By Linda Lewis
Booker T. Washington, who founded Tuskegee Institute in 1881 at the age of 25, is one of my heroes. He was a contemporary of George Washington Carver, another of my heroes. By the time of Booker T. Washington’s death in 1915, Tuskegee Institute had grown to 2,000 students and a faculty of 200 teaching 38 trades. In 1905, visitors came to Tuskegee from 16 countries, including Africa, India, China, Japan, Poland and Russia.
Booker T. Washington was born a slave in 1856 and emancipated in 1863. His pursuit of education as a small child is chronicled in his autobiography, Up from Slavery, which I highly recommend. His philosophy of educating the newly freed black men and women was simple: If a person contributes something of value to his community, he will be valued by his community.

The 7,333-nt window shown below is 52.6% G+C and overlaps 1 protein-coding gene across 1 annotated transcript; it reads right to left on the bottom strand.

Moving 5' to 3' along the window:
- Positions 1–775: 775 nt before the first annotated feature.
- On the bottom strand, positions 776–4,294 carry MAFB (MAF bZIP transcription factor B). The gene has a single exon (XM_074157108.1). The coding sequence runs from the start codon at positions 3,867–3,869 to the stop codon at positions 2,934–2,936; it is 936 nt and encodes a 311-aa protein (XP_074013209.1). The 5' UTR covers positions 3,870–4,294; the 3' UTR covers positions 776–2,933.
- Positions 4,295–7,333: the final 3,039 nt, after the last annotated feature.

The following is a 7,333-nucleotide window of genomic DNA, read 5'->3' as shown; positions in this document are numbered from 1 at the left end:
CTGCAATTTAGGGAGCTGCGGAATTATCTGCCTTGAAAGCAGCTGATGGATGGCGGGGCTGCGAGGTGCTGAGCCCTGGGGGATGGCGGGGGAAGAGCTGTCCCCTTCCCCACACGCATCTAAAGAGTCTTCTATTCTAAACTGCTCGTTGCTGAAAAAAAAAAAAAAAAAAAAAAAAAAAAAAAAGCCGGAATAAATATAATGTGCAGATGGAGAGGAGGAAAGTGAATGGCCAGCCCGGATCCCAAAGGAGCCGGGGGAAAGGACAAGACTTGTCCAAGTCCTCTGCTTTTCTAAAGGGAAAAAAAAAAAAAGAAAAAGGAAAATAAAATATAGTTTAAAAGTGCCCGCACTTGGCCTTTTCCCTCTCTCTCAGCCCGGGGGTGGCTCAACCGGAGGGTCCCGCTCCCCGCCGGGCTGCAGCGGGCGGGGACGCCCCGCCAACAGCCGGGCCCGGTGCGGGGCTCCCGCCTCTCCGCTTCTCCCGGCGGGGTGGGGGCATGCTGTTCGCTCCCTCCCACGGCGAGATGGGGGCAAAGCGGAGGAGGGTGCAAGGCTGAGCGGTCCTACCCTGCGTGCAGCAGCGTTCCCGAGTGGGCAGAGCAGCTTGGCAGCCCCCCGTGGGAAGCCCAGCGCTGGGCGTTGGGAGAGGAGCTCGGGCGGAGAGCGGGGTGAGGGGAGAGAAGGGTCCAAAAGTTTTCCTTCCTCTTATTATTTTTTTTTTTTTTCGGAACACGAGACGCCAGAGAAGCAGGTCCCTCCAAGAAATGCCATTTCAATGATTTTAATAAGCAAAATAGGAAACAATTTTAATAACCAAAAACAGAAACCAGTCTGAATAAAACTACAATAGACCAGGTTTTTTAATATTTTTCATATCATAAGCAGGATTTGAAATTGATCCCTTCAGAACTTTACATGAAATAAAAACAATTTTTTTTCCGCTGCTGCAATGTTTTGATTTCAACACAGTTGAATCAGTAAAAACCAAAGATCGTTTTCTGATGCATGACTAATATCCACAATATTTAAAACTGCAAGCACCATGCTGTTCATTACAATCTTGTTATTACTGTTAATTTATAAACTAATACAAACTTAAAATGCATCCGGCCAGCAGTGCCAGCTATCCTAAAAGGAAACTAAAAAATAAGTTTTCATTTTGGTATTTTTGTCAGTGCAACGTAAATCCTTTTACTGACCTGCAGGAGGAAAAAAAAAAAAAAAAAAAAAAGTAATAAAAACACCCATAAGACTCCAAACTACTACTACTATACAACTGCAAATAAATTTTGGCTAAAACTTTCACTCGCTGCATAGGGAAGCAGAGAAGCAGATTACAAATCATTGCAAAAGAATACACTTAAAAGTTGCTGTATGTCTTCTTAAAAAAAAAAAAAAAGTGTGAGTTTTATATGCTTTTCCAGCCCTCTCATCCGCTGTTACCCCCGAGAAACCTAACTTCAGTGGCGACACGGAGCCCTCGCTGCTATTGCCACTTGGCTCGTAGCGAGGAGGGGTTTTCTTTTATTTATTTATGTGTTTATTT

Harvard President Charles W. Eliot spoke at Tuskegee’s 25th anniversary in 1906, stating:
“By 1905, Tuskegee produced more self-made millionaires than Harvard, Yale and Princeton combined.”
Booker T. Washington stated:
“Anyone can seek a job, but it requires a person of rare ability to create a job…What we should do in our schools is to turn out fewer job seekers and more job creators.”
We see this entrepreneurial spirit almost daily at CreatiVenture Law: The spirit of creating something of value. And my job is to help entrepreneurs protect what they create. That’s what makes my law practice so exciting.